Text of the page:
Letter From the Editor December 19, 2017

Photo by Morgan Clark



A look into what LHS’s fine arts program is doing in the month of December.

Story by Alyah Craig and Zahra Kahn Clear the stage for the musicians of LHS. December is the season for orchestra, band and choir to perform some of their most celebratory music.


Orchestra has been preparing for the many events that they hold during the most wonderful time of the year. The orchestra performed at the Liberty Performing Arts Theatre for some holiday fun on December 5. “All the orchestras played. That includes the 8th graders, Freshman, Concert, Symphonic and Chamber orchestra,” senior cellist Ian Watson said. “Everyone played their own little piece then we all came together to play one.” First the eighth graders, Freshman and Chamber performed followed by Symphonic and Concert orchestra. A hat was passed around during the concert for fundraising. “We collected money from audience members and for every dollar we got we played one measure of Christmas


Photo by Chrystian Noble

Eve/Sarajevo for them. The money went towards our boosters, which are used for scholarships, travel, instrumental rental, field trips, senior gifts and much more.” orchestra teacher Michelle Davis said. Another event orchestra got to be apart of this year was Sounds of the Holiday for KSHB-TV news station. “The Symphonic orchestra went to Johnson County Community college to play holiday music and get recorded for KSHB Sounds of the Holiday. They live broadcast it on Christmas Eve and Christmas Day,” junior violinist Amanda Floray said. Students from Symphonic orchestra played holiday tunes, including Lullaby Christmas and movements from the Nutcracker.


Ya like jazz? And LHS Band? This December, the band is set to play for several winter events. This month, the jazz band performed during lunch for students and teachers. They performed “Groove

Merchant,” “A Nasty Bit of Blues,” “Baby it’s Cold Outside” and more holiday themed classics to get everyone in the holiday spirit. Also, the Concert and Symphonic groups performed at the Liberty Performing Arts Theatre at 7 P.M. on December 12 for an event open to the community. “The concert highlighted pieces the band has been working on for the past month or so,” sophomore clarinet player Evan Moody said. “Each band had about four to five pieces that they had been working on and showcased. This definitely gave players an opportunity to perform to the community and our school.” sophomore clarinet player Evan Moody said. Like any other performance, a lot of work was required for the concert. “There’s been a lot of practice that’s gone into it, just making sure that all the music is as good as it can be. A lot of repetition on the pieces is the main thing we do,” freshman percussionist Grant Owen said.

Left: Senior Sarah Noble prepares for their orchestra concert on December 5. Right: Junior William Laycock, senior Ian Watson, sophomore Emily Reynolds, senior Benja Albornoz-Cabezas and senior Jack Fulkerson have built a strong bond through their work in orchestra.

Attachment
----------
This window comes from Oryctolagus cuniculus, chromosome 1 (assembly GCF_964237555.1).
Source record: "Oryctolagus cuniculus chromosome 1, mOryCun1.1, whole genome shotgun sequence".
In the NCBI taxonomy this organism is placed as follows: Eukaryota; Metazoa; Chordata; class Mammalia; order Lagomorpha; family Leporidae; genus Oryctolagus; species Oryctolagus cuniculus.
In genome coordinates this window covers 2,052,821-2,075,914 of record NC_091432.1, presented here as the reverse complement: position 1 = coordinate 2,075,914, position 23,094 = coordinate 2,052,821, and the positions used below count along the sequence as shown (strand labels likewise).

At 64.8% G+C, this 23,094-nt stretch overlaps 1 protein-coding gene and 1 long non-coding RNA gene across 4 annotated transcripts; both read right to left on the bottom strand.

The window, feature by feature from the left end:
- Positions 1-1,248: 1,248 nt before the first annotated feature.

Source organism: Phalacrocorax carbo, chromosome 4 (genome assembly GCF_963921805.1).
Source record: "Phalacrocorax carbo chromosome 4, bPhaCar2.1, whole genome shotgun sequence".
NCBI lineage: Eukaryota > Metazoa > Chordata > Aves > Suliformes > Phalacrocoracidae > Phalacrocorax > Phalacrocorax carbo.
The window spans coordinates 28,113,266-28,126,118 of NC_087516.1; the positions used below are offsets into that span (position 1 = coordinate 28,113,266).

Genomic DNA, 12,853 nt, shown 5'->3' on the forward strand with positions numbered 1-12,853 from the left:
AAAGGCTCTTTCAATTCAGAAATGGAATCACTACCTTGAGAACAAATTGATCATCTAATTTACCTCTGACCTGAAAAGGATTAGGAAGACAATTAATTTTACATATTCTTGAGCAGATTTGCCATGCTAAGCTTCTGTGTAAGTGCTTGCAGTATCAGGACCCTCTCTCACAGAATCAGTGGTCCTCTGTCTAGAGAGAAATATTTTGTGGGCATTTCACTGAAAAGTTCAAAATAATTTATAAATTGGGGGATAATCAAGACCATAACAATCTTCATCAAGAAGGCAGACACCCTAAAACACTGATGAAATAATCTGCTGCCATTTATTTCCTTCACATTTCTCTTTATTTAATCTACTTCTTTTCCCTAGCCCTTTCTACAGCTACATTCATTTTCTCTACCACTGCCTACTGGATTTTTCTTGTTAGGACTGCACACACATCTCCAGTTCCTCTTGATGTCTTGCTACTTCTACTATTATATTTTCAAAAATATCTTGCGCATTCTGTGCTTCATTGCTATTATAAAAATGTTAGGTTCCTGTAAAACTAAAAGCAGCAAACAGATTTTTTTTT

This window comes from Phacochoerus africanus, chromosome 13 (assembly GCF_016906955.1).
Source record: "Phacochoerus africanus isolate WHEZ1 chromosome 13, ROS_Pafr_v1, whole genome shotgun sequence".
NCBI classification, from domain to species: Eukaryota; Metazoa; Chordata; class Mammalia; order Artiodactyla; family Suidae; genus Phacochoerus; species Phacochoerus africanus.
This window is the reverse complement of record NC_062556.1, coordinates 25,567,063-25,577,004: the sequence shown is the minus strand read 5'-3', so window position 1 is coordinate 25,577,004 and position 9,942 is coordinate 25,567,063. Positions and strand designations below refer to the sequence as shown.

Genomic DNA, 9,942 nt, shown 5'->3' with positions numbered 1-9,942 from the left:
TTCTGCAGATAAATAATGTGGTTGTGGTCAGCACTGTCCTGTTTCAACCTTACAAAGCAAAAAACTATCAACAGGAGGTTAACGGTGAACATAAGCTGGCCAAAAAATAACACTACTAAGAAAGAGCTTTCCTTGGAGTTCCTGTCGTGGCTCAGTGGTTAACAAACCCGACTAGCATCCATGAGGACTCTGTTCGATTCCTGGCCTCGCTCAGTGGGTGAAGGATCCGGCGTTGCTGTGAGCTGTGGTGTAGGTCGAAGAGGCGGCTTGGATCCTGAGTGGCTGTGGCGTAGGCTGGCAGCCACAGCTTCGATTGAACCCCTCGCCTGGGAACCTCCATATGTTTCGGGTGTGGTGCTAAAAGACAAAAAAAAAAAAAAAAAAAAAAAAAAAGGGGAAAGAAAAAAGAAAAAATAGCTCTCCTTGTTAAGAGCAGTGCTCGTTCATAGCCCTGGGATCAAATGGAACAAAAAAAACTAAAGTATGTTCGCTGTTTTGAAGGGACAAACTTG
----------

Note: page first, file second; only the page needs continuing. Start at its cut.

News December 19, 2017

A unique event for some band students was Tuba Christmas. Tuba and euphonium players performed holiday tunes at the Kauffman Center in downtown Kansas City. It was open to the community and was held on December 4. Band teacher Eddie Owen believes music holds significant life lessons for students. “One of my favorite sayings that I heard and still apply today is that we don’t use students to make great music, we use music to make great students,” he said. “We want students in our program to be better human beings. We carry this though marching band and concert season.”


The end of the year is a showcase for the hard work and dedication of the choirs. Choir teacher Rika Heruth described some of the special events that happened for LHS singers. “Our Chamber Choir is working with a Grammy Award Winning professional choir on December 4,” Heruth said. “They are getting ready to perform for the Missouri Music Educators Association convention in January. The singers from VOCES 8 coached us in a workshop

on a piece we will be singing at this convention.” On December 11, Women’s and Men’s Chorale, alongside Blue Jay Chamber and Concert Choir performed at William Jewell. Since this is one of their bigger holiday concerts, the pieces selected were more challenging and spotlighted the talent. Junior Katherine Vlamis worked to memorize the songs before the concerts. “I decided to participate in choir because it’s something that I want to do in the future as well and I think that there’s a lot to learn from music,” Vlamis said. “You basically just need to have a passion for learning music. I’ve mostly just practiced outside of school and obviously try work in class as well.” Junior Jake Kane participated in the previous choir concerts. Some pieces were based off of religious matters, others were for seasonal enjoyment and the act of spreading holiday joy throughout the community. “Music is just something that shapes the world around us, so any opportunity for people to go see some sort of music whether it be choir, orchestra or band is something that makes the world happier,” Kane said.

Congratulations to All-State musicians and vocalists! - Sophomore Katie Martin, bassoon - Junior Jacob Fullinwider, percussion - Senior Natalie Juno, violin - Senior Zoe Moody, viola - Senior Ben Tervort, bass - Senior Molly Day - Senior Campbell Everly - Junior Aubrey Peterson

Photos by Connor Callahan and McKenna Hegger Top Left: Tuba and euphonium players united to have a holiday music performance. Top Right: Choir teacher Baker Purdon works to make sure the choirs are ready for the concert on December 11. Right: Seventh hour Liberty Chorale practices during seventh hour.

News December 19, 2017



The Sapphires are working hard as this year’s competition season approaches. Story by Liz Gammon